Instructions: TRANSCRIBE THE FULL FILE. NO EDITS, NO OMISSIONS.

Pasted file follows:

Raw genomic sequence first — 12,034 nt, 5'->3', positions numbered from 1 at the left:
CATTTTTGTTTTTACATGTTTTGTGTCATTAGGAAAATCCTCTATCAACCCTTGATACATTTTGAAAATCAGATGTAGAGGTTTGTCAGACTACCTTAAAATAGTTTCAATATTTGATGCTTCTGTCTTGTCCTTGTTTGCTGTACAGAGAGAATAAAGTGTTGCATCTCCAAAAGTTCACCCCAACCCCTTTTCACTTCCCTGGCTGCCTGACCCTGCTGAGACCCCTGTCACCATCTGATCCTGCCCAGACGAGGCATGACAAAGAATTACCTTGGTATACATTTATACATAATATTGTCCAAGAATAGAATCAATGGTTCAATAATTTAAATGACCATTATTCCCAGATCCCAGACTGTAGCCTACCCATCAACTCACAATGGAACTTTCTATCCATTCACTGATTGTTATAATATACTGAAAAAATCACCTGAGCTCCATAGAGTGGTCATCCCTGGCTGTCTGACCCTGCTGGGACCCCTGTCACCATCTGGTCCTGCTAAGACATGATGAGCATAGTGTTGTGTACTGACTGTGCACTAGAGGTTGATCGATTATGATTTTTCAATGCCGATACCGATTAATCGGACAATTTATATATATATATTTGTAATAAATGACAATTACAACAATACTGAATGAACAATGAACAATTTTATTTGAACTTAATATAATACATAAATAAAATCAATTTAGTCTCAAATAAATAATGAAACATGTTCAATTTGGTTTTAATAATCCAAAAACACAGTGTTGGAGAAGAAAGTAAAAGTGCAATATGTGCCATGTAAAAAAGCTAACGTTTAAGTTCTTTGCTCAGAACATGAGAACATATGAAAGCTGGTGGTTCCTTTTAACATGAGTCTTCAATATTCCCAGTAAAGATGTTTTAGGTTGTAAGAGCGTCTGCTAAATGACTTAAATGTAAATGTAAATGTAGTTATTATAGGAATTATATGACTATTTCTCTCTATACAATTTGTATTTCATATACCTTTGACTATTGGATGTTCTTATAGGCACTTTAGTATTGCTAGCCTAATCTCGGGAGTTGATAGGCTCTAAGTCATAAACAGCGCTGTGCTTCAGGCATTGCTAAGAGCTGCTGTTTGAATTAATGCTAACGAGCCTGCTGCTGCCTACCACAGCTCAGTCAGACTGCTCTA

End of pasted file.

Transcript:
Raw genomic sequence first — 12,034 nt, 5'->3', positions numbered from 1 at the left:
CATTTTTGTTTTTACATGTTTTGTGTCATTAGGAAAATCCTCTATCAACCCTTGATACATTTTGAAAATCAGATGTAGAGGTTTGTCAGACTACCTTAAAATAGTTTCAATATTTGATGCTTCTGTCTTGTCCTTGTTTGCTGTACAGAGAGAATAAAGTGTTGCATCTCCAAAAGTTCACCCCAACCCCTTTTCACTTCCCTGGCTGCCTGACCCTGCTGAGACCCCTGTCACCATCTGATCCTGCCCAGACGAGGCATGACAAAGAATTACCTTGGTATACATTTATACATAATATTGTCCAAGAATAGAATCAATGGTTCAATAATTTAAATGACCATTATTCCCAGATCCCAGACTGTAGCCTACCCATCAACTCACAATGGAACTTTCTATCCATTCACTGATTGTTATAATATACTGAAAAAATCACCTGAGCTCCATAGAGTGGTCATCCCTGGCTGTCTGACCCTGCTGGGACCCCTGTCACCATCTGGTCCTGCTAAGACATGATGAGCATAGTGTTGTGTACTGACTGTGCACTAGAGGTTGATCGATTATGATTTTTCAATGCCGATACCGATTAATCGGACAATTTATATATATATATTTGTAATAAATGACAATTACAACAATACTGAATGAACAATGAACAATTTTATTTGAACTTAATATAATACATAAATAAAATCAATTTAGTCTCAAATAAATAATGAAACATGTTCAATTTGGTTTTAATAATCCAAAAACACAGTGTTGGAGAAGAAAGTAAAAGTGCAATATGTGCCATGTAAAAAAGCTAACGTTTAAGTTCTTTGCTCAGAACATGAGAACATATGAAAGCTGGTGGTTCCTTTTAACATGAGTCTTCAATATTCCCAGTAAAGATGTTTTAGGTTGTAAGAGCGTCTGCTAAATGACTTAAATGTAAATGTAAATGTAGTTATTATAGGAATTATATGACTATTTCTCTCTATACAATTTGTATTTCATATACCTTTGACTATTGGATGTTCTTATAGGCACTTTAGTATTGCTAGCCTAATCTCGGGAGTTGATAGGCTCTAAGTCATAAACAGCGCTGTGCTTCAGGCATTGCTAAGAGCTGCTGTTTGAATTAATGCTAACGAGCCTGCTGCTGCCTACCACAGCTCAGTCAGACTGCTCTA